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Seasonal Kitchen: Give beets a chance

Once you get beyond the surface, the most startling thing about a beet is its color. Perhaps that’s because it’s so unexpected, well-disguised by its rough and tumble exterior.

Cut into a bunch of beets and each one is different, much like a fingerprint, with lines and patterns so beautiful it makes you wonder if they have a soul.

Some are even surprisingly playful, such as the red-and-white, candy-striped Chioggia beet, an heirloom variety named for the town in which it was first cultivated in the 1800s, the island fishing village of Chioggia near the Lagoon of Venice in Italy.

Though the candy-stripe beet can be prepared much like any other beet, Chioggias are especially sweet and don’t bleed as much as conventional red beets, meaning you don’t have to worry about bright red beet juice staining your fingers, countertops or clothes.

Golden beets tend to be a bit sweeter, less earthy, with thinner skins and perhaps a bit more approachable if you’re just getting to know them.

The molecule geosmin is responsible for a beet’s earthy flavor and aroma. Its name is derived from Greek words meaning “earth” and “smell.” So when beets are described as “earthy,” it’s quite literal. Beets smell like dirt, but in a really good way.

Similarly, geosmin is responsible for the earthy aroma that permeates the air during a summer rainstorm and the scent of garden soil.

There are four main types of beets: the garden beet, whose root, leaves and stems are eaten as a vegetable; the white sugar beet, used to produce sugar; the mangel-wurzel, primarily used as feed for livestock; and the leaf vegetables Swiss chard and spinach, cultivated for their edible leaves. About 30 percent of the world’s sugar production comes from sugar beets – which brings me to the obvious: Beets are really sweet.

They’re also extremely rich in antioxidants called betalains, which not only give beets their gorgeous pigment but their super power. Research indicates that betalains help destroy cancer cells and have powerful anti-inflammatory properties. And these betalains are also present in their tops and stems, which is why it’s always a bonus to utilize them as well. Their tops are especially tasty in salads, soups and stews.

Beets offer a multitude of uses, and their inherently earthy, sweet flavor is a natural complement to many other ingredients. Deb Green – owner of Durkin’s Liquor Bar, Casper Fry and Madeleine’s Cafe and Patisserie – features locally grown beets a couple different ways on her menus. “We are so fortunate to be able to get a variety of beets from farms we partner with, and we add them to salads and entrees, giving them beautiful color and texture,” she said.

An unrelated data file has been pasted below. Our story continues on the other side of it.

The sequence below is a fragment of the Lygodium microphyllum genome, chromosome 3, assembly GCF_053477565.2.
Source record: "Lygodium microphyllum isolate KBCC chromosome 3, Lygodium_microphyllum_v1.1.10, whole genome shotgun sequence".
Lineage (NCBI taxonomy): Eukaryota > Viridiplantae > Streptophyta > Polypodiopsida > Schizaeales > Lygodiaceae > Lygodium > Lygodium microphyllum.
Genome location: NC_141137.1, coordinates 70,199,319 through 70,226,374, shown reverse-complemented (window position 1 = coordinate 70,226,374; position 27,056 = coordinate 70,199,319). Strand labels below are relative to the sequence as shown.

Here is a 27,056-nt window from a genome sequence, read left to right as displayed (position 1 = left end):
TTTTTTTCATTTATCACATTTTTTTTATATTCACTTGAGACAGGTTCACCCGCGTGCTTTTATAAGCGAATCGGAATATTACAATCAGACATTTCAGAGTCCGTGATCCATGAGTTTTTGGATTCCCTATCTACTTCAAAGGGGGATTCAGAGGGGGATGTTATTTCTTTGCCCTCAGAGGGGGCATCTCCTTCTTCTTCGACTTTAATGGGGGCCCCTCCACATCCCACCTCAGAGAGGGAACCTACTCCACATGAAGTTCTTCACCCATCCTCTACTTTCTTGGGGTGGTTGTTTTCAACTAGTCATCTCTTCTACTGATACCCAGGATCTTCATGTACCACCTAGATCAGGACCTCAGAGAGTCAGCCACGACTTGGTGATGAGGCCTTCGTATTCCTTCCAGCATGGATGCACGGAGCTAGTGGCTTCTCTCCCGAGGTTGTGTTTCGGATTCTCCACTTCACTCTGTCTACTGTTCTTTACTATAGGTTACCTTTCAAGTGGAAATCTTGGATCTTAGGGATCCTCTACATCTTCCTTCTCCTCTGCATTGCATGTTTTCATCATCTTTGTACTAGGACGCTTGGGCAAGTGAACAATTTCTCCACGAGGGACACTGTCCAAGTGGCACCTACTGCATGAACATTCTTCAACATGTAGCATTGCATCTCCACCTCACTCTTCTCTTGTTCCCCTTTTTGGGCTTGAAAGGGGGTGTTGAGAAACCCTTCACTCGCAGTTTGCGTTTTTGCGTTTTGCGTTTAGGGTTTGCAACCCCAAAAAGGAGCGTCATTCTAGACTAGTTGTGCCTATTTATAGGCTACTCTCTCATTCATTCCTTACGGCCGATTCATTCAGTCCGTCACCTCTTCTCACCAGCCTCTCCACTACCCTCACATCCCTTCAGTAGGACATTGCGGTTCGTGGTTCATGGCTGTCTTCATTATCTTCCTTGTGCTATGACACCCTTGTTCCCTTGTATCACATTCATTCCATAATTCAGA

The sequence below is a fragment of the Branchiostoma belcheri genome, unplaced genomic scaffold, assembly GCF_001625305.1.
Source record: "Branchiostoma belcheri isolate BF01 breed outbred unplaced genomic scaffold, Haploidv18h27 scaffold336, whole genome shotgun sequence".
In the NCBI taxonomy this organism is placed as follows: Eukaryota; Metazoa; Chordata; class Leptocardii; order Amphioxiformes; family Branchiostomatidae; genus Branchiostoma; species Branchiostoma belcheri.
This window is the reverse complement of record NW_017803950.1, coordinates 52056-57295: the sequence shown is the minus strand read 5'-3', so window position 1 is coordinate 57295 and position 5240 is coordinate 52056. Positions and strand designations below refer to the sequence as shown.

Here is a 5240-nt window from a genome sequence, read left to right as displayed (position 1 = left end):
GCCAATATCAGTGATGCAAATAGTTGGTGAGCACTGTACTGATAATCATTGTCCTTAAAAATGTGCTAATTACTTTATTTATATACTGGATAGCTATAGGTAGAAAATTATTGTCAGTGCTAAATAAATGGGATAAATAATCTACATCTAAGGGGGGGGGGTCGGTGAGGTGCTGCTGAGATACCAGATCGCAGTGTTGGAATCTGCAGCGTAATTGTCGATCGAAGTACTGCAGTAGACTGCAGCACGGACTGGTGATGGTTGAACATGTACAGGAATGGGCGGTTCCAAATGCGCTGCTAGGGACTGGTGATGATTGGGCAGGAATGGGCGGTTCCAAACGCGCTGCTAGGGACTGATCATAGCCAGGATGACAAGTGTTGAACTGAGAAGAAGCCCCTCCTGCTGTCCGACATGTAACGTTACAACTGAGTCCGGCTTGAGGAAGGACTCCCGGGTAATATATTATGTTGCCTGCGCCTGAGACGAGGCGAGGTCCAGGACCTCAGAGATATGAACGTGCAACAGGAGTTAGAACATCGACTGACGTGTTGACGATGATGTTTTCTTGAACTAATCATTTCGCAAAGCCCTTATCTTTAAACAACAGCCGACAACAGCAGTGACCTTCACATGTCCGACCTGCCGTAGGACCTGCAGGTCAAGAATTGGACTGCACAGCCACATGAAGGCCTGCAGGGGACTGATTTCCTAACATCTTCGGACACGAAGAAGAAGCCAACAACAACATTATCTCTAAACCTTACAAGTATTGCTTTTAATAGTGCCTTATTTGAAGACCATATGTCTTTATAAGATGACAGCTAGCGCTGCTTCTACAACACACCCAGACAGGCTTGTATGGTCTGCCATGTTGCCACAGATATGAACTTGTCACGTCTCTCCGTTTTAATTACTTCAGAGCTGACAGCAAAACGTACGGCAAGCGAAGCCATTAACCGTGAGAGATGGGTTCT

One of the seasonal salads on the Durkin’s menu, Roasted Golden Beets with Red Wine Poached Pears, includes pistachios and blue cheese. Pickled beets are also featured in a side offering. “We love to pickle beets because they look beautiful on our pickle plate,” Green said.

Like with most ingredients, roasting beets intensifies their flavor. The moisture from the beets evaporates and what remains is an even more concentrated sweet and earthy flavor. Use roasted beets in salads or on top of bruschetta lathered with warm goat cheese and drizzled with a balsamic glaze.

Giving beets a quick steam is an easy, fast way to cook them. Just boil them whole or halved, if large, and be especially careful not to overcook. Once boiled, run them under cool, running water and slip off their skins with your fingers over the sink. Drizzle with a little olive oil, balsamic and salt and pepper, for a simple side dish.

Braising beets in soups and stews is another good option. They love being paired with lentils or cabbage.

But my all-time, hands-down favorite way to prepare them is simply leaving them raw. Peel them and grate them like you would a carrot. Their sweet, earthy flavor adds delicious texture to grain bowls and salads, including their tops. The health benefits of raw beets are multiplied; too much cooking and heat affects the effectiveness of the betalains.

Juicing them is another way to incorporate them raw into your diet. Start off conservatively and gradually add more to taste. A delicious juice combination is beet-carrot-apple-ginger and fresh turmeric, perfect for fall.

Roasted Golden Beets with Poached Pears, Pistachios and Blue Cheese

From Deb Green of Durkin’s Liquor Bar, Casper Fry and Madeleine’s Cafe and Patisserie

For the beets:

3-4 golden beets

1 head garlic, cut in half

1 orange, cut in half

1 lemon, cut in half

4 sprigs thyme

1 teaspoon peppercorn

1 teaspoon coriander seeds

4 cups water

For the dressing:

2 large shallots

1/4 cup white balsamic vinegar

1/4 cup water

1 teaspoon each sugar and salt

For the pears:

2 Bosc pears

1 cup red wine

1/2 sprig rosemary

1 tablespoon sugar

1 teaspoon salt

For the garnish:

1/2 cup toasted pistachios

1/2 cup crumbled blue cheese

Preheat oven to 350 degrees.

Place beets, garlic, orange, lemon, thyme, spices and water in a baking dish, cover with foil and roast for 1 hour or until tender. Cool, peel and slice into ¼-inch thick slices.

Slice shallots into ¼-inch rings. Mix water, vinegar, salt and sugar and whisk until dissolved. Add shallots and let sit 24 hours.

Quarter and core pears. Place into a baking dish with wine, rosemary, sugar and salt. Poach in oven at 350 degrees for 45-55 minutes, or until just tender.

To plate, layer 4-5 slices of beets on a plate, top with 2 pieces poached pear, season with salt and pepper and sprinkle with pistachios and blue cheese.

Yield: about 6 servings

Earth Bowl with Raw Beets and Tops

4 cups hot cooked brown rice, quinoa or other whole grain

1 cup cubed extra-firm tofu (optional)

1 teaspoon soy sauce or liquid amino acid

4 cups fresh raw beets and carrots, grated (or substitute radish, kohlrabi or jicama for part)

2 cups packed leafy greens such as beet tops, kale, chard, spinach or arugula

For sauce:

1/4 cup pumpkin seeds, roasted or raw

1/4 cup fresh orange juice (half an orange)

1/4 cup nutritional yeast flakes

1/8 cup soy sauce or liquid amino acid

1/8 cup apple cider vinegar

1/2 cup water

1-2 cloves garlic

1-2 teaspoons fresh ginger

1 teaspoon toasted sesame oil

For garnish:

2 tablespoons chives or scallions, chopped

2 tablespoons pumpkin or sunflower seeds